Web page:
In Iowa town, a memorial come true
NEW LONDON, Iowa — Six granite tablets surround a monument dedicated to the fallen soldier, indicated by the helmet balanced on the stock of an upright rifle. Behind the monument sits three flagpoles and a much larger sign piece that reads New London Veteran Memorial Park.
On Saturday, Memorial Park and everything it represents will be celebrated during a dedication ceremony scheduled to start at 12:30 p.m. sharp. For the committee and volunteers who have spent the past four years making Memorial Park a reality, it's a dream come true.
"It's magical," said Memorial Park committee member Larry Meagher. "This is something veterans have talked about for a long time."
Exactly 250 names are inscribed on the six granite tables — names of proud veterans who spent at least a portion of their lives in the tiny town of New London. Since the 60-foot-by-60-foot park was created in honor of New London service veterans living and dead, many of the inscribed names belong to the living.
"You don't have to be dead to be on there," said Meagher, who served in the Marine Corps during the Vietnam War.
Creating such a monument wasn't easy, and it required the resources of the entire town and a good number of the people in it. Though Meager said the project cost about $90,000, that figure doesn't factor in all the volunteer labor and supplies from the people and companies that put it together.
"It took the whole community," said fellow committee member and Korean War veteran Jim Pickle.
The committee in charge of the veteran memorial was formed in 2011, the year after Meagher and some of his veteran buddies floated the idea of doing something special for those who served. The city recently had come into possession of an old ramshackle house on Main Street that needed to be demolished, and former mayor Mike McBeth and the council agreed to hand it over. Meagher and Pickle traveled to various veteran memorials around Illinois and Iowa before forming a committee, so they knew what they wanted.
"Our biggest hang-up was getting the house torn down," Meagher said. "In a way, we're surprised it came together as quickly as it did. We were looking at five years."
The committee certainly isn't complaining. Fye Excavating donated their time to take down the house in May 2012, while the planning and design of the park was contributed by site contractor Dan Meinen Construction. All of the ground was replaced with concrete, while the city volunteered to take care of the water and electricity running through the area.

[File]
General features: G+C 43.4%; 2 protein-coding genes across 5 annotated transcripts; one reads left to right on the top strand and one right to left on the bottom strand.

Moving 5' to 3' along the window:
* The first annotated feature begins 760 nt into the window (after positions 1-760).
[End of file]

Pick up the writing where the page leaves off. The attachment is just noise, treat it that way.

"The city was great to work with," Meagher said.
World War II Navy veteran and New London resident Arnold DeJaynes designed the main sign piece, which was constructed by Boecker Masonry out of New London. The granite slabs that bear the names of local veterans were provided by New London resident Eric Snyder, who works with Family Care Service out of Muscatine. About 30 more veterans names will be carved on the slabs at a later date, and that list likely will grow longer as more New London veterans discover the park.
"The park is for all veterans, but it is dedicated to New London veterans," Meagher said.
The project was pretty much complete by fall of last year, though there are several features that will be added after the dedication, including two granite statues modeled after real Iowa Army National Guard members. Meagher is hoping those will arrive in June, and he wants to have a metal rail up around the backside of the park by the time the dedication ceremony starts.
"The statues will be life-sized," Meagher said.
Mayor Ron Sadler and McBeth will speak at the ceremony before introducing the entire memorial park committee, which also includes Alisha and Howard Hudnall, Sandi Brecht, Judy Weigard, Mervin Raines, Earl Horn, Ron Baron and Dave McGregor. Meagher said the project wouldn't have come together without contributions from the Pennebaker Foundation and the Enhanced Henry County Community Foundation.
The memorial park is located at the corner of Main and Pine streets across from the New London City Park, and the Dover and Depot museums will be open during the celebration. Food will provided in the city park following the ceremony, where the Iowa Army National Guard band The Brass Five + will perform.
The ceremony will be held at the Linkin Center if it rains.